An observational cross-sectional study to assess knowledge, attitude and practice of resident doctors and nursing professionals regarding pharmacovigilance in a tertiary care teaching hospital in Central India

Akash Vishwe, Satish Chandel, Ratinder Jhaj, Santenna Chenchulla, Niket Rai


Background: Adequate knowledge, positive attitude and motivated practice of pharmacovigilance are the building pillars of ADR reporting. This study was conducted to evaluate the knowledge and attitude towards pharmacovigilance and adverse drug reaction reporting among the resident doctors and nursing staff in AIIMS Bhopal, Madhya Pradesh, India.

Methods: This cross-sectional questionnaire based study was carried out in a tertiary care centre. The survey was carried out using a pre-validated questionnaire that included 20 questions to evaluate the participant’s knowledge, attitude and practice.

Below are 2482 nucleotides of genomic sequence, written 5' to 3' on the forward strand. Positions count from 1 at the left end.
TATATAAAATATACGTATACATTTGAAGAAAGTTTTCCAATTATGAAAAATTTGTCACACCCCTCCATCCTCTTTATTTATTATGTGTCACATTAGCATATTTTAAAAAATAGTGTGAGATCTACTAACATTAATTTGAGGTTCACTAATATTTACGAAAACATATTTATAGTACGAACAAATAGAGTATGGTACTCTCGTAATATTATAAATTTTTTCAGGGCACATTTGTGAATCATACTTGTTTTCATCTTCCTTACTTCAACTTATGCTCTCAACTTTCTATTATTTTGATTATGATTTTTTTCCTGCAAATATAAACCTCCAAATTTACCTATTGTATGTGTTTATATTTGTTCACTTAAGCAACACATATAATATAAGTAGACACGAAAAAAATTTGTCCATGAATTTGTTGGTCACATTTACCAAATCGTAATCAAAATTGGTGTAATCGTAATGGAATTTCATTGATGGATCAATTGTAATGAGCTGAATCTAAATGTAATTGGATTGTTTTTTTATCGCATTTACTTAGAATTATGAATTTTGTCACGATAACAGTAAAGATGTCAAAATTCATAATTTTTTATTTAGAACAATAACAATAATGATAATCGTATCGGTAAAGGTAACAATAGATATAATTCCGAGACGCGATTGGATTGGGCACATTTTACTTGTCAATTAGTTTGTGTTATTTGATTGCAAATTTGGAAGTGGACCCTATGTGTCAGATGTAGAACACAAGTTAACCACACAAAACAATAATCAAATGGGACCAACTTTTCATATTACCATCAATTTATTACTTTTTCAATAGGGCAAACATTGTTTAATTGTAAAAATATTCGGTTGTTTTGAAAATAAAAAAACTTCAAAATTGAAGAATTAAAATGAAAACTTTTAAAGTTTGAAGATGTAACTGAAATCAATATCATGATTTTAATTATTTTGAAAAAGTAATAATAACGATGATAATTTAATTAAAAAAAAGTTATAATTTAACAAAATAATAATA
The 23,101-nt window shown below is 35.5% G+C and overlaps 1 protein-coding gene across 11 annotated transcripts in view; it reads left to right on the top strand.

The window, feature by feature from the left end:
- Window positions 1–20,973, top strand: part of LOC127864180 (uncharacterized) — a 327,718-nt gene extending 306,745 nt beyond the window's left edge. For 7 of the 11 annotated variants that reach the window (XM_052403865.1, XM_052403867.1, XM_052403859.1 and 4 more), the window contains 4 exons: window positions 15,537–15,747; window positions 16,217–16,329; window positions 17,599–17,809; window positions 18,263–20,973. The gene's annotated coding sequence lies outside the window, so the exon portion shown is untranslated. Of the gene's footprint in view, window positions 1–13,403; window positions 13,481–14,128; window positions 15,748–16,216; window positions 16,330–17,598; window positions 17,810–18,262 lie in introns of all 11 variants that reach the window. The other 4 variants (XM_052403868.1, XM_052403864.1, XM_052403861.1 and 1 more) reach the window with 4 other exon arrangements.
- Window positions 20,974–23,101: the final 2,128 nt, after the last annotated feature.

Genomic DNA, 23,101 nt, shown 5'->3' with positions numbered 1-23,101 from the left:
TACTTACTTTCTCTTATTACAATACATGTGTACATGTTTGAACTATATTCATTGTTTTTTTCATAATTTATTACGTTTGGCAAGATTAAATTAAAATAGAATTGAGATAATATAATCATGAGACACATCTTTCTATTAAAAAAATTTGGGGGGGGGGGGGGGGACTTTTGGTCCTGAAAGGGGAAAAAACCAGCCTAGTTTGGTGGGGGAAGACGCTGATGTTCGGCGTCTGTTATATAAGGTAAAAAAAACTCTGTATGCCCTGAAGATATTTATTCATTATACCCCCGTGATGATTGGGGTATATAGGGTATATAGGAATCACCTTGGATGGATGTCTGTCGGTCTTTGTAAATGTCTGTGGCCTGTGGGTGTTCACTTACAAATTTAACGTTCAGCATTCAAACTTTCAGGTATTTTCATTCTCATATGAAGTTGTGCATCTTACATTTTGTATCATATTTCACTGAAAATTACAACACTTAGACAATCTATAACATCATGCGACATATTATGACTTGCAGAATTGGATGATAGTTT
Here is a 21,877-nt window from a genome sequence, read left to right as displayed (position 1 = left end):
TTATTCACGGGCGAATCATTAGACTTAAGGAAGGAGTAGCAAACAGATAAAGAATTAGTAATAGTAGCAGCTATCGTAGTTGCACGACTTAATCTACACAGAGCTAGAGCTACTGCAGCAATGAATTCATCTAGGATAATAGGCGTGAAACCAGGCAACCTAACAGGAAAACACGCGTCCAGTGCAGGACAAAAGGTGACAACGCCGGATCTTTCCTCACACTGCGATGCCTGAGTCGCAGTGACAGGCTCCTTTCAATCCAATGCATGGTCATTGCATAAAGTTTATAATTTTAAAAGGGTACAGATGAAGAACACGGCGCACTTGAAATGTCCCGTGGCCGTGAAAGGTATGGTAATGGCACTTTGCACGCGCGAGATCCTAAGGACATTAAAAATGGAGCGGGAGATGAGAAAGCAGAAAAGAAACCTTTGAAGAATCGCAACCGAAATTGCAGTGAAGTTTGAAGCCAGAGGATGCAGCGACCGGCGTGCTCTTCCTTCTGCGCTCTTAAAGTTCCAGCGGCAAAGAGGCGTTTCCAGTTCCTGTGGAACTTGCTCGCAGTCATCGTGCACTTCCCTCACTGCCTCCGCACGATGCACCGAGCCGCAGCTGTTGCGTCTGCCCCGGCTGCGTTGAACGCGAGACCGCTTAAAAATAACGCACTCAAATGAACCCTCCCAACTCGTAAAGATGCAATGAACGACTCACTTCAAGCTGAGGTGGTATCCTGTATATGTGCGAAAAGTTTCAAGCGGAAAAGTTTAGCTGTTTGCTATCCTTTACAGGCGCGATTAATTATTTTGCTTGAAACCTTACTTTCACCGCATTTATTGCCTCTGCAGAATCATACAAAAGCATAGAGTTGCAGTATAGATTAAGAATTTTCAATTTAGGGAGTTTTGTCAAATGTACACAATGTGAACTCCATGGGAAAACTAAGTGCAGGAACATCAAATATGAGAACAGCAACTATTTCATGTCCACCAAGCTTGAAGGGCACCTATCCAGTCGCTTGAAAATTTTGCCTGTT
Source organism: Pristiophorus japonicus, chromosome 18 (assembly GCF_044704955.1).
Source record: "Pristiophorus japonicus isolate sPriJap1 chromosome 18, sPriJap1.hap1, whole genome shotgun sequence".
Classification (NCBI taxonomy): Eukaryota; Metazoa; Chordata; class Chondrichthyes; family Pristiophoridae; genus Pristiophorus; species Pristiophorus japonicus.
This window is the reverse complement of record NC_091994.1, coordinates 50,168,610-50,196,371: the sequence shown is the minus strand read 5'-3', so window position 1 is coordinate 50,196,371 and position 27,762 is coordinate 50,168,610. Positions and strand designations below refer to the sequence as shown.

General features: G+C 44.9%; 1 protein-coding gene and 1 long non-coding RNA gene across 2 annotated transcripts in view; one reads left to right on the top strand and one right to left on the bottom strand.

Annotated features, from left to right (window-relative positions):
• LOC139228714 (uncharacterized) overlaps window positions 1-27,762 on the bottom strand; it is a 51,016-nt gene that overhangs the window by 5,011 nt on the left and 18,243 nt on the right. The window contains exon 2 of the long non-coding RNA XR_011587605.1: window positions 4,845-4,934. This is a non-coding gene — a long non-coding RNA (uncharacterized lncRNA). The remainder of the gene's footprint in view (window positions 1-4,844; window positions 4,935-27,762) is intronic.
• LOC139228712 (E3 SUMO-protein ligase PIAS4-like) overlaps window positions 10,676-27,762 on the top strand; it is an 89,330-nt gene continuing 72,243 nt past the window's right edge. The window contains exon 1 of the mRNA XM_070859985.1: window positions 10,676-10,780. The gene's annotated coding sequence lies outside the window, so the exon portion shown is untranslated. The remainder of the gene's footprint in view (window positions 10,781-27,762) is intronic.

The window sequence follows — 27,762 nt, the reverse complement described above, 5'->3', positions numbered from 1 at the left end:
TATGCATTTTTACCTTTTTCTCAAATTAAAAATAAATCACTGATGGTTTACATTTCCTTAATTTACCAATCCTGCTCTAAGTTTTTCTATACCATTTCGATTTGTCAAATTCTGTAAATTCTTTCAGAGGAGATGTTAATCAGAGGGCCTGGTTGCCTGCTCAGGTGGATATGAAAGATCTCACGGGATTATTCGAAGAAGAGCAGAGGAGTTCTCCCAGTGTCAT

Results: Answers to knowledge based questions were given correctly by around 82.6% (95% CI 0.7576 to 0.8794) of resident doctors and 74% (95% CI 0.6033 to 0.8424) nursing professionals. The difference of basic knowledge about pharmacovigilance between resident doctors and nursing professionals was insignificant (p-value is 0.7967). The most common reason for underreporting was unawareness, which was opted by 69% (95% CI 0.6153-0.7617) of resident doctors, while among the 58% (95% CI 0.4422-0.7064) nursing staff, the major factor was non-feasible ADR monitoring system in hospital. The suggestion of conducting training and awareness programme to promote ADR reporting given by resident doctors and nursing staff were 85% (95% CI 0.7872-0.0957) and 80% (95 % CI 0.6677-0.8895) respectively.

Conclusions: The participants were well aware of pharmacovigilance and adverse drug reaction reporting. They had expressed the positive attitude towards pharmacovigilance and ADR reporting. But the routine practice of reporting ADRs is lacking. Hence there is need for increasing awareness and building positive attitude and practices among the health care professionals.


Attitude and practice, Knowledge, Nursing professionals, Pharmacovigilance, Resident doctors

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